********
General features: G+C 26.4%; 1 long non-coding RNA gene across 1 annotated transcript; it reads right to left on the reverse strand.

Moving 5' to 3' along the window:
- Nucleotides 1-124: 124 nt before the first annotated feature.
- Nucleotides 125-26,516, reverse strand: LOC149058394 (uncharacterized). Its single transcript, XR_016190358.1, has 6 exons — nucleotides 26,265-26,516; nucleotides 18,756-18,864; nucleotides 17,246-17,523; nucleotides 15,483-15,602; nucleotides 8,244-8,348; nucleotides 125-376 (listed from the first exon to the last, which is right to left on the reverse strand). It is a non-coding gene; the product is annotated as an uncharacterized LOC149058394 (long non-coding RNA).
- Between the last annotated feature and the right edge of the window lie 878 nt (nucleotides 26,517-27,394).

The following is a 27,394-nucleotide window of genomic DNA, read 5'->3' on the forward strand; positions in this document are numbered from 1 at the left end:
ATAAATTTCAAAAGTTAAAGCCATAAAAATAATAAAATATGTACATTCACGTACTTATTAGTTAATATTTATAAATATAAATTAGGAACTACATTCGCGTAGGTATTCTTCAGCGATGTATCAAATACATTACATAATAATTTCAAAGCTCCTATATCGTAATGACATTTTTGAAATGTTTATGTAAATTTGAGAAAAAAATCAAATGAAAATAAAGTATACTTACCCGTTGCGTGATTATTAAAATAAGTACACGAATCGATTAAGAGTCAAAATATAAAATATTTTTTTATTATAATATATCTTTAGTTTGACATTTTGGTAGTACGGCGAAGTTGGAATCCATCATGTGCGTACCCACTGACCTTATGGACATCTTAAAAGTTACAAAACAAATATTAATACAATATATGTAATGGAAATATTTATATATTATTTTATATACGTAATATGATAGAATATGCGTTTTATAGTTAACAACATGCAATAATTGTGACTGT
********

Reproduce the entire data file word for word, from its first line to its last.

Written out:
General features: G+C 26.4%; 1 long non-coding RNA gene across 1 annotated transcript; it reads right to left on the reverse strand.

Moving 5' to 3' along the window:
- Nucleotides 1-124: 124 nt before the first annotated feature.
- Nucleotides 125-26,516, reverse strand: LOC149058394 (uncharacterized). Its single transcript, XR_016190358.1, has 6 exons — nucleotides 26,265-26,516; nucleotides 18,756-18,864; nucleotides 17,246-17,523; nucleotides 15,483-15,602; nucleotides 8,244-8,348; nucleotides 125-376 (listed from the first exon to the last, which is right to left on the reverse strand). It is a non-coding gene; the product is annotated as an uncharacterized LOC149058394 (long non-coding RNA).
- Between the last annotated feature and the right edge of the window lie 878 nt (nucleotides 26,517-27,394).

The following is a 27,394-nucleotide window of genomic DNA, read 5'->3' on the forward strand; positions in this document are numbered from 1 at the left end:
ATAAATTTCAAAAGTTAAAGCCATAAAAATAATAAAATATGTACATTCACGTACTTATTAGTTAATATTTATAAATATAAATTAGGAACTACATTCGCGTAGGTATTCTTCAGCGATGTATCAAATACATTACATAATAATTTCAAAGCTCCTATATCGTAATGACATTTTTGAAATGTTTATGTAAATTTGAGAAAAAAATCAAATGAAAATAAAGTATACTTACCCGTTGCGTGATTATTAAAATAAGTACACGAATCGATTAAGAGTCAAAATATAAAATATTTTTTTATTATAATATATCTTTAGTTTGACATTTTGGTAGTACGGCGAAGTTGGAATCCATCATGTGCGTACCCACTGACCTTATGGACATCTTAAAAGTTACAAAACAAATATTAATACAATATATGTAATGGAAATATTTATATATTATTTTATATACGTAATATGATAGAATATGCGTTTTATAGTTAACAACATGCAATAATTGTGACTGT